It’s his only complete novel. It’s kind of weird. Yes, it’s Poe – dark and morbid and full of all that sinister/graphic stuff. But it is also comical, mind-blowing (in that Post-Modern, irritating sort of way) and serves to further solidify Poe as a mischievous, quick-witted sprite – a modern day Puck wreaking havoc on his readers with moody fantasies and wild inventions. The Narrative of Arthur Gordon Pym of Nantucket by Edgar Allan Poe is ridiculous and hellish and disturbing all at once…and that’s what makes it a “classic worth reading.”
The story begins with a teenage boy and his best friend, who, following a drunken night of debauchery, decide to take a sailboat out to sea and confront a raging storm. After a death-defying escape, the boys realize they’ve tasted only enough adventure to wet their appetite, and conspire to stowaway on a Nantucket whale ship in search for excitement on the high seas. What begins as an innocent, young seafaring journey, contorts into a dark and terrifying tale of mutiny, cannibalism, savagery—even death.
But don’t be fooled. Poe isn’t merely exploring the dark-side of life at sea. Read closely and you’ll realize that he is messing with you. Poe is feeding his readers the biggest fish tale of all times, and we’ve swallowed it (some knowingly, some not) for decades. Of course, many of the early 19th century critics either ignored it entirely, or read Poe’s self-described “silly novel” as an elaborate hoax.
Who is Arthur Gordon Pym (the observant reader will recognize that the narrator bears a similar name to Poe himself) and is his account of this disturbing sea journey true? Poe’s problematic narrator and his suspect credentials, remains questionable, as well as his memory of his own story. Poe begins by declaring the story and the narrator as “respectable,” but the adventure quickly becomes entrenched in unbelievable details and gross superlatives.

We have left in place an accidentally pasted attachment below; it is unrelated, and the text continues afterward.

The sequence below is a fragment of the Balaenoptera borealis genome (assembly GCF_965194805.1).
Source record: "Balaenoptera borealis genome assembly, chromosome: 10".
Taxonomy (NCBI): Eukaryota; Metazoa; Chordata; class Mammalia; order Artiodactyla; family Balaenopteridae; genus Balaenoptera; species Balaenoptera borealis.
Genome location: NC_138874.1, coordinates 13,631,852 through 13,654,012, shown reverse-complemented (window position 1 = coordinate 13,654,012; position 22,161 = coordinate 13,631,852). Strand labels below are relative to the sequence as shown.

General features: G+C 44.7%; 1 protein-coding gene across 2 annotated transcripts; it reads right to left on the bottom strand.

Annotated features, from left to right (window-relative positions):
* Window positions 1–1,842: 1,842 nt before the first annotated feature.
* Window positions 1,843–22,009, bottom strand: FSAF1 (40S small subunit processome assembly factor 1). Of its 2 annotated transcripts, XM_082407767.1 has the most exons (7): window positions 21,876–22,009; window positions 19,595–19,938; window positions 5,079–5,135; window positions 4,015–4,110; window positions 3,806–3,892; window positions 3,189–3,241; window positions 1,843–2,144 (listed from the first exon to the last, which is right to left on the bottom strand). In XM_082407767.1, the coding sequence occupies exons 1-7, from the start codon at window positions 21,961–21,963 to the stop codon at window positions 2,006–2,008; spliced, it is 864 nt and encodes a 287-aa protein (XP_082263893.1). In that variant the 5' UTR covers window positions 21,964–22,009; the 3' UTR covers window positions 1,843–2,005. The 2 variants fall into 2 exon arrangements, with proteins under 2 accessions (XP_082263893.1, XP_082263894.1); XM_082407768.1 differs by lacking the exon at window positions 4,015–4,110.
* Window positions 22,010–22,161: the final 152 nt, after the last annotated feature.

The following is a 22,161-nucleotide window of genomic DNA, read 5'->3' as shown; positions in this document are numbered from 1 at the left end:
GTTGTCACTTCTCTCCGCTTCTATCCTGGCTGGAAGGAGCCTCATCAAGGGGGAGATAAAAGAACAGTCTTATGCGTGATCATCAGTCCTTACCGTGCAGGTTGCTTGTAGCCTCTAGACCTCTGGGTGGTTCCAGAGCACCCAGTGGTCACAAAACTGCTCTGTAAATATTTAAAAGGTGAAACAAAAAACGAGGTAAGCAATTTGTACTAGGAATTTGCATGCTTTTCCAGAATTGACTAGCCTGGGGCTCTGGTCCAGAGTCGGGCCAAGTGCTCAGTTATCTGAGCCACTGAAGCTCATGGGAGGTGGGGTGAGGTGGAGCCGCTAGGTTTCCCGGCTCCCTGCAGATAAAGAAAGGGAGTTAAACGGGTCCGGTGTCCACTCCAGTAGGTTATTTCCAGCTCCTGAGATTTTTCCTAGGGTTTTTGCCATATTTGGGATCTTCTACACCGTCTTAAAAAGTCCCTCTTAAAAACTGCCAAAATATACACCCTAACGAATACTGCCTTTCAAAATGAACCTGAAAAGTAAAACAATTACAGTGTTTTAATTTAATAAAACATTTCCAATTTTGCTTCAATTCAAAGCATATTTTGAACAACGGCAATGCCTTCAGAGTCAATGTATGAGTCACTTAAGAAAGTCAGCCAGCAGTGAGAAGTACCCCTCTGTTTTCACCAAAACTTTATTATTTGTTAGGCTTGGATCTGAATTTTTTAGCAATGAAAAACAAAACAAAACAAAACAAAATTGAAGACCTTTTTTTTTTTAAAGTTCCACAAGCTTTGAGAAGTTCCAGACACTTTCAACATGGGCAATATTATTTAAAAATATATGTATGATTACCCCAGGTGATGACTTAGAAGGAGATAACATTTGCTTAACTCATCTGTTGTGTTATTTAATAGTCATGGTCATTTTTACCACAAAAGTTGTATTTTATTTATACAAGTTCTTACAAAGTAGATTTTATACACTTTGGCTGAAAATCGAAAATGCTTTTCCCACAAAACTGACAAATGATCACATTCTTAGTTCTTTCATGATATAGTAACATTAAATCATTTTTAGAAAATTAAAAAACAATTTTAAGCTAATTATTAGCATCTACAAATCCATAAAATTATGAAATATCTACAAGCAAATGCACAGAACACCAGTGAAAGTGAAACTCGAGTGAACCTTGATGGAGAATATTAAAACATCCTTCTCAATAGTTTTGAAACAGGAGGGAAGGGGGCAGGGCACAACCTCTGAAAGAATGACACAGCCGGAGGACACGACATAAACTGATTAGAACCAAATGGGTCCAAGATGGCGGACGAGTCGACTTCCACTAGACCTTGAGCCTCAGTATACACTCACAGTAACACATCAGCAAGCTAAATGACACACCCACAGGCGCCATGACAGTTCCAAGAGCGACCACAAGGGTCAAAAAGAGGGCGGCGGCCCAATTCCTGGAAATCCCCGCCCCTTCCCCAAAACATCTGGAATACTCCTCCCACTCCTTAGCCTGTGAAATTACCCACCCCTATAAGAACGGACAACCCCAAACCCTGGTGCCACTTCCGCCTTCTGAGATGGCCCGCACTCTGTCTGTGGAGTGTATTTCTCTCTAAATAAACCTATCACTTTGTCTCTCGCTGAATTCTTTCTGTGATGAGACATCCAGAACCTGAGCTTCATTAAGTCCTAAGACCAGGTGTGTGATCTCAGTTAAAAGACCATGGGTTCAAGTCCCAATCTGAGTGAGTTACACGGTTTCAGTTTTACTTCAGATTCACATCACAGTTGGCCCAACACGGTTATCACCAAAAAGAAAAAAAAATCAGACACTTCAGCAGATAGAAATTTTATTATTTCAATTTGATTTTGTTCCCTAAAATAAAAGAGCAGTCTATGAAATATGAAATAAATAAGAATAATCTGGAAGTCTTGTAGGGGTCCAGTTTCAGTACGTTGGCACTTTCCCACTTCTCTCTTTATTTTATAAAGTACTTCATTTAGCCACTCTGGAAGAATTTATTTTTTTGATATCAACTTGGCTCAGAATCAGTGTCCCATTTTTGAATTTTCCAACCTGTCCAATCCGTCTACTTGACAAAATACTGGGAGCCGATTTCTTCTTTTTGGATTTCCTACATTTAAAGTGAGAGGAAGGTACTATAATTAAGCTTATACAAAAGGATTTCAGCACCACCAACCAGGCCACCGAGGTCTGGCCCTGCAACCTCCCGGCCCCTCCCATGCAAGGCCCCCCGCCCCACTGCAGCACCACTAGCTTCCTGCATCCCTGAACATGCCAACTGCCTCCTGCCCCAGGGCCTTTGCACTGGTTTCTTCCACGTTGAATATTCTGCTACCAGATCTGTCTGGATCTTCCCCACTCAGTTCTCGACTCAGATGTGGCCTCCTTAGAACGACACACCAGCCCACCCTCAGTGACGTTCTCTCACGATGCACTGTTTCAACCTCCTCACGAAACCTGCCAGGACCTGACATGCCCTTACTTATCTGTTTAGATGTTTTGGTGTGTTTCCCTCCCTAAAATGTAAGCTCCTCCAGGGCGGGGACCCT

Poe is writing in the early 19th Century in a style that blurs the lines between fact and fiction; He creates no clear boundary between life and death, no distinction between real and unreal. He crafts a verbal optical illusion for the reader, switching the point-of-view from third person to first at oddly intense and confusing moments. But this isn’t merely a case of point-of-view violation (Poe was a seasoned writer at the time of writing this novel). He’s doing it on purpose. Each time the reader gets comfortable, he shifts boundaries. It is difficult to believe any character is who he says they are (is the dog a monster, or his trusted friend?). Don’t expect to sail into traditional narrative waters while reading this gothic sea tale – it ain’t gonna happen.
But despite choppy waters, I could not help but be pulled-in, intrigued by the audacity of this insidious author to write such a “silly novel” at a time when it was thought that fiction must refer to all that is real and known in the world. And to be sure, despite the obvious dramatic inflation, the novel is dark — really dark.
I found the disjointed plot points, as well as the obscene descriptions of wounds, death, cannibalism, drifting ships of copses (and the like), to be a pleasantly uncomfortable experience. Although I felt intellectually mocked by descriptions of drunkenness disguised as sobriety, death-gaping wounds that heal in hours, and water that can be cut and layered, I couldn’t help but find amusement in the comic wit of Poe. And let’s face it, it’s rare to find a novel that simultaneously makes you laugh and scares the sh&% out of you.
If you love to get lost in the art of clever, unique, and well-crafted narratives, take this sea adventure, said to have inspired MOBY DICK, to the very edge of the known world – then journey beyond it. It’s the classic everyone should have read in high school. Don’t let just the literary critics have all the fun (they’ve been musing over this work for years). Jump on board this dark ship. It’s worth the ride.